An Educational Program for Researchers Working in Grassroots Communities

A Joint Project of RMATRIX & The Center for Native and Pacific Health Disparities (CNPHDR)*


Welcome and Aloha to the “Community 101 for Researchers” Program.  We are pleased to share this inaugural educational program that brings our mana’o (thoughts) to YOU … about how to work WITH many of the diverse communities that live in Hawai’i … in a good way!look

The 5 modules of the program provide an introductory learning opportunity for RESEARCHERS to Dr. Neal Palafoxunderstand our communities, especially Native Hawaiian and Pacific Islanders populations.  The modules are concise and offer practical information for researchers to use when pursuing or considering the idea of conducting biomedical and behavioral research that involves grassroots communities or the lay public.

However, this program is not intended to be an exhaustive review of the field of community-based participatory research (CBPR), nor community partnerships or health disparities research.  References and suggested reading are provided at the end of each module to offer options for self-directed learning.

Rather, our intent is that after completing all 5 modules and the certification questions at the end of the Program, the researcher Dr. Deborah T. Juarezwill have a deeper understanding of:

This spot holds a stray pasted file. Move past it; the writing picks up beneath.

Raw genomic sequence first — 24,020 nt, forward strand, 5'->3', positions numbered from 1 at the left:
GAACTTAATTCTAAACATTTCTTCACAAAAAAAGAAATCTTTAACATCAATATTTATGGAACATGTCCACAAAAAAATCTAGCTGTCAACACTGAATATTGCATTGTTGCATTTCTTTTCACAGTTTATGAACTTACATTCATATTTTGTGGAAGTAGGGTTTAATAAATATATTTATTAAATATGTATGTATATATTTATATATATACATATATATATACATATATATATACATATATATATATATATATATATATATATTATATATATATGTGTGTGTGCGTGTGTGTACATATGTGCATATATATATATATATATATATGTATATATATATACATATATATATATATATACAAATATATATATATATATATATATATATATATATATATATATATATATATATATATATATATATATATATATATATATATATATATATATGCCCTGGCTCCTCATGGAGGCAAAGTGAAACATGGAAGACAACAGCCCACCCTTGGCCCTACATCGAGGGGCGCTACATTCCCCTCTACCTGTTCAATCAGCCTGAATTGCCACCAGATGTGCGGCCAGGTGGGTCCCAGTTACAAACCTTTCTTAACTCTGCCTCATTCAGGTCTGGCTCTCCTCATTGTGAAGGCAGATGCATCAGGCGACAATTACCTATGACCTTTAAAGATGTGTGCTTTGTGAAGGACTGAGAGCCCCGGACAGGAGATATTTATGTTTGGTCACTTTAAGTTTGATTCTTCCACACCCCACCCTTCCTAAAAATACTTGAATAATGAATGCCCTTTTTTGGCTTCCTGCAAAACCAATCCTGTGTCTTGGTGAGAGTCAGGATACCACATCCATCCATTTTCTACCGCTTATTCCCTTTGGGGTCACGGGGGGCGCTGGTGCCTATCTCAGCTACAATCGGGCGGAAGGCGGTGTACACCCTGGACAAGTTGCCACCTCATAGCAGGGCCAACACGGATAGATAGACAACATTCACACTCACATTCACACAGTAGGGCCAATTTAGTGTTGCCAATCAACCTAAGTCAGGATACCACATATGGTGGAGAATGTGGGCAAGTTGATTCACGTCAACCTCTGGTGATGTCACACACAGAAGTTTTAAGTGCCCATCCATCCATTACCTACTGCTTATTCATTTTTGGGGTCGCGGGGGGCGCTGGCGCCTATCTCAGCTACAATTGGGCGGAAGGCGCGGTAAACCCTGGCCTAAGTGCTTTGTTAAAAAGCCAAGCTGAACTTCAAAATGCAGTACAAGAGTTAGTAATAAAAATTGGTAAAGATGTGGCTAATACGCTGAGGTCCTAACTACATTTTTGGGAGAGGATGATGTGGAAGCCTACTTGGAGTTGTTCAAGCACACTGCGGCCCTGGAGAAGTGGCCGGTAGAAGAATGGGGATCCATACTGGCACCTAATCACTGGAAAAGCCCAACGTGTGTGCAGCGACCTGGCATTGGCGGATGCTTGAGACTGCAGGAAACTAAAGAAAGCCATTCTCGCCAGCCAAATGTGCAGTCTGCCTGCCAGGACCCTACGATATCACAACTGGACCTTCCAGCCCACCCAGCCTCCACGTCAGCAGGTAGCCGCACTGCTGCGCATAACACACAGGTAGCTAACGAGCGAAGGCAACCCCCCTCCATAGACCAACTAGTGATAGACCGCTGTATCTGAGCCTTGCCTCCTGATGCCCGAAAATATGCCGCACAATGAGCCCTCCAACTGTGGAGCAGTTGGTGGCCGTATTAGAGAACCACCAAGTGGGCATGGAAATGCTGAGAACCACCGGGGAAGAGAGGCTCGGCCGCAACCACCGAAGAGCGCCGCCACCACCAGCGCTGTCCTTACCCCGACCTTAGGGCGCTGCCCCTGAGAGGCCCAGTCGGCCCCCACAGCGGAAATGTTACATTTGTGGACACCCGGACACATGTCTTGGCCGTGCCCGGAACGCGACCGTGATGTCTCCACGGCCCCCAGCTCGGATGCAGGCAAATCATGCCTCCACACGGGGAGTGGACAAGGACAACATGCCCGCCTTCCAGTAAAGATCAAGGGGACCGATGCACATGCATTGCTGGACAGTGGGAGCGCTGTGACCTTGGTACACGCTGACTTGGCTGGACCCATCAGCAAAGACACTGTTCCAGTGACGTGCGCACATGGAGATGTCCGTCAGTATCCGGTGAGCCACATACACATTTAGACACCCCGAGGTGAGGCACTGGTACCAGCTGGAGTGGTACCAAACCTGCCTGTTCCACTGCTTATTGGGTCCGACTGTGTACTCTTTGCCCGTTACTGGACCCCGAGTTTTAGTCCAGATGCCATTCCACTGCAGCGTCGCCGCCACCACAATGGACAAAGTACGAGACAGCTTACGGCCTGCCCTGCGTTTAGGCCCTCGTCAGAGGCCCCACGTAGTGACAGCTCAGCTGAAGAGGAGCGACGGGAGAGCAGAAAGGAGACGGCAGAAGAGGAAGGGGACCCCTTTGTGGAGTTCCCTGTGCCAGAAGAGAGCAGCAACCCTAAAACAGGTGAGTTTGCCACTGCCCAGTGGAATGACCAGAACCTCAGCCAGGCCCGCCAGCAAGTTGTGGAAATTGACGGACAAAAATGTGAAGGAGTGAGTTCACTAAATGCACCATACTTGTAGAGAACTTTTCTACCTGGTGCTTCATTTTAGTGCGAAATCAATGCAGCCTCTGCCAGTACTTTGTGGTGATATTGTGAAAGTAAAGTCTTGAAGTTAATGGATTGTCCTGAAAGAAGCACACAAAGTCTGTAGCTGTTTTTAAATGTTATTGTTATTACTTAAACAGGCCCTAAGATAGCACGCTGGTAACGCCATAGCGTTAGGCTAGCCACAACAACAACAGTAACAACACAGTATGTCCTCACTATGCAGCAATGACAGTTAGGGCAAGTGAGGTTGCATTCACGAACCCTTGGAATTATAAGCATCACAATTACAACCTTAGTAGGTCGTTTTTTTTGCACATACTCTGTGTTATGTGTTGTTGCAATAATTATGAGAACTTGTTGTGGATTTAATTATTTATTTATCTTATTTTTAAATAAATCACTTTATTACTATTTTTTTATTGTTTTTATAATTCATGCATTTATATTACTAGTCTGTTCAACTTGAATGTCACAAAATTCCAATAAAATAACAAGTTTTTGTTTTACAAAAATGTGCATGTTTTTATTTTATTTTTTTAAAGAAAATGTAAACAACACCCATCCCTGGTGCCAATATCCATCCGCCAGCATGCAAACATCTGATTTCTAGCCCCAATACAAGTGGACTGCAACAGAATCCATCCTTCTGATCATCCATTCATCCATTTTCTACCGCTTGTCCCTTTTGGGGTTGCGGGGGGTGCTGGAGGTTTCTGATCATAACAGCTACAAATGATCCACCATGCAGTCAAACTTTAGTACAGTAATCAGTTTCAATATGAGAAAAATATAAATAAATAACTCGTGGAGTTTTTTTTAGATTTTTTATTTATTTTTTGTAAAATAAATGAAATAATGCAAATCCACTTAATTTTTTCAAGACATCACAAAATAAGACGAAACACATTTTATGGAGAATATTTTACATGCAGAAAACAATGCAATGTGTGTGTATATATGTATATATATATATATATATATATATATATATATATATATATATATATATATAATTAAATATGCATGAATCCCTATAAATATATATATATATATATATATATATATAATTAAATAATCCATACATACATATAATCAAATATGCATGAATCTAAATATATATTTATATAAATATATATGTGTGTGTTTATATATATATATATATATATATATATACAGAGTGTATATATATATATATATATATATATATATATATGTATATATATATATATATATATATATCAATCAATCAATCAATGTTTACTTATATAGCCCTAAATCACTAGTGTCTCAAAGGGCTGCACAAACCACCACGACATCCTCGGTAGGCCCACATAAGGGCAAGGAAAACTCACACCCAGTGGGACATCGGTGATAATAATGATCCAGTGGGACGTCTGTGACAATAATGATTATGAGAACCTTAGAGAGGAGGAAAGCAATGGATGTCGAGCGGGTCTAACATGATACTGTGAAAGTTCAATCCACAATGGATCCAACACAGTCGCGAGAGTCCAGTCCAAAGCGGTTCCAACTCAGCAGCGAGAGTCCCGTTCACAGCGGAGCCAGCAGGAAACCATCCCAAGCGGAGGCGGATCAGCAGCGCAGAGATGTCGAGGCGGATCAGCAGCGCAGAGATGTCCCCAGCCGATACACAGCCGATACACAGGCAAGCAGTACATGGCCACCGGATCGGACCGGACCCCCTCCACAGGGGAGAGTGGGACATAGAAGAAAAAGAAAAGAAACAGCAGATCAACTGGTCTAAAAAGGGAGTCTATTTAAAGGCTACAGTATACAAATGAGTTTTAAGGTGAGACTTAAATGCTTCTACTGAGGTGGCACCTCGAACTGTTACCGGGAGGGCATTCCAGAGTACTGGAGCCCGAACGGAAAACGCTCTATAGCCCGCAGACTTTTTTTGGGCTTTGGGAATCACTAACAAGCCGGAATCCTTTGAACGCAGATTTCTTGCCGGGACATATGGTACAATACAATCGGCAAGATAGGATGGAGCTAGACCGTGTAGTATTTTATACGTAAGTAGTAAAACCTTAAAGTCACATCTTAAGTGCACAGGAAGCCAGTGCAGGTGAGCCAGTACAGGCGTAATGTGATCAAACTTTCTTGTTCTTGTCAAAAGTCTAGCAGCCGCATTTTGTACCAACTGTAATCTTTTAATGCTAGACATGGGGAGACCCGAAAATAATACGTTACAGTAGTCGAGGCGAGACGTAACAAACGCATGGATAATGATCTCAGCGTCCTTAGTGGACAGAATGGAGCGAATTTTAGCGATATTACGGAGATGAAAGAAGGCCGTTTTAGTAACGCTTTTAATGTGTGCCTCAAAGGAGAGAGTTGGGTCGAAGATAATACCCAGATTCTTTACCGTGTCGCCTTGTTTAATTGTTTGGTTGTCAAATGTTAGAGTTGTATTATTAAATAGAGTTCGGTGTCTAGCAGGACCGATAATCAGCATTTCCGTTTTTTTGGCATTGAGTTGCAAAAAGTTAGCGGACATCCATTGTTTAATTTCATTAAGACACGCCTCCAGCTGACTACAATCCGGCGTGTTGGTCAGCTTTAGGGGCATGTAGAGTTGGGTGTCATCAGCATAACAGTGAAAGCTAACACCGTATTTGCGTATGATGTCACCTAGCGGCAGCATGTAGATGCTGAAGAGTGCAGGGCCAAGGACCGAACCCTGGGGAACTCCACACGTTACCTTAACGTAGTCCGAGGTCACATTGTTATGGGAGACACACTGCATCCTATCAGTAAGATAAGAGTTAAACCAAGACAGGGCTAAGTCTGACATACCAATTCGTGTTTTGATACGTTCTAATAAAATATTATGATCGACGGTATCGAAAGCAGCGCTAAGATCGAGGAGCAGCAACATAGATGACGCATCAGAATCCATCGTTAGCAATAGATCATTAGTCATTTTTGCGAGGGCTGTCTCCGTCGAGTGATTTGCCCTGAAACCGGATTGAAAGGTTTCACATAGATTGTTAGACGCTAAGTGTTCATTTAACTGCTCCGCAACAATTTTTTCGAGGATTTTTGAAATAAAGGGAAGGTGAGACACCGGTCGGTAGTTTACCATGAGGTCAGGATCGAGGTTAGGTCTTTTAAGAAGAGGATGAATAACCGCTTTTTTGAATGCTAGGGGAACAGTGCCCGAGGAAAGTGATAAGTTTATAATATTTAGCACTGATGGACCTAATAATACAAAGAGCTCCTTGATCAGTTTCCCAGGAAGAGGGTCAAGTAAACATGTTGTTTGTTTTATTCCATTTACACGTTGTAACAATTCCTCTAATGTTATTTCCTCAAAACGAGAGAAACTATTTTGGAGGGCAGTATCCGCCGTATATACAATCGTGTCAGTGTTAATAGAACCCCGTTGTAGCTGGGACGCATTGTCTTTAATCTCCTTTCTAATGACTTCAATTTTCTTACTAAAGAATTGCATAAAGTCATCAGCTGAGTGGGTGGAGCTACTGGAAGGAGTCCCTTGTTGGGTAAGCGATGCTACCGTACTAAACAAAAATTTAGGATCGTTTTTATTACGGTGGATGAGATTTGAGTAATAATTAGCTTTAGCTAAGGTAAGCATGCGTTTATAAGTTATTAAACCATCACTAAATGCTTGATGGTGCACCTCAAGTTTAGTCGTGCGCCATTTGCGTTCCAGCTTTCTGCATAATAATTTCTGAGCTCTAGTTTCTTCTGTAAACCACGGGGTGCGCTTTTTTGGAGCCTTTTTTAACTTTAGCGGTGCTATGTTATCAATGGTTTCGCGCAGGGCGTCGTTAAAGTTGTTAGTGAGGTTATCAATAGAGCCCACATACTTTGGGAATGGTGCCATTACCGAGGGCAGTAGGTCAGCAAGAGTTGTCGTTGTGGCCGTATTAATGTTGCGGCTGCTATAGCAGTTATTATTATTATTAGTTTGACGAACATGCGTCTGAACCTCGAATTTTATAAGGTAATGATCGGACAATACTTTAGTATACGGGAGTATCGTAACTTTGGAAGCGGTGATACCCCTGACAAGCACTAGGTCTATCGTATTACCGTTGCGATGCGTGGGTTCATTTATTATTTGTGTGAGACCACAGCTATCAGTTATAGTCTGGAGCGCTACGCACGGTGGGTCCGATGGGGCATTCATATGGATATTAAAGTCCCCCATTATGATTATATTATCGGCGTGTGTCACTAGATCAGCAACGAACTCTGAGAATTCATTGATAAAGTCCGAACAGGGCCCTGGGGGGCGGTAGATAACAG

• The historical context of Native Hawaiians and other Pacific Islander populations in Hawai’i and how this history has impacted the health and wellness of its people.
  • How research mistakes in the past, both nationally and locally, have shaped our current thinking of research ethics and policies.Dr. Jane Chung-Do
  • How your “biases” and background as a researcher may impact the way in which you approach and work with grassroots communities.
  • What are the priorities and preferences of community organizations on the process of engaging with researchers to form effective collaborations?
  • What is CBPR and how can it be implemented with communities in a meaningful way to engage them in research aimed at eliminating health inequities.
  • Successful models for engaging grass roots communities in the research enterprise by examining real-life examples of NIH-funded research projects in Hawai‘i.Dr. Marjorie L. M. Mau

We hope that you find the Community 101 for Researchers Program worth your time and effort.  We hope that it will stimulate your interest to raise your “community IQ” in the rapidly evolving field of community engaged research – that is, meaningful relationships between grass roots communities and researchers that build TRUST and enable communities to take ownership of their own HEALTH AND WELLNESS.

Help us to improve our work by providing us with helpful suggestions and comments about the “Community 101 for Researchers” Program.  We’ve provided a feedback form so you can send us your thoughts.

On behalf of the “Community 101 for Researchers” Team: “Mahalo piha kakou!”

Dr. Marjorie L. M. Mau, Mele Look, Dr. Deborah T. Juarez, Dr. Jane Chung-Do, and Dr. Neal Palafox.

Special mahalo to Mona Cardejon and Kamahanahokulani Farrar.

* RMATRIX U54 MD 026136; CNPHDR P20 MD 000173

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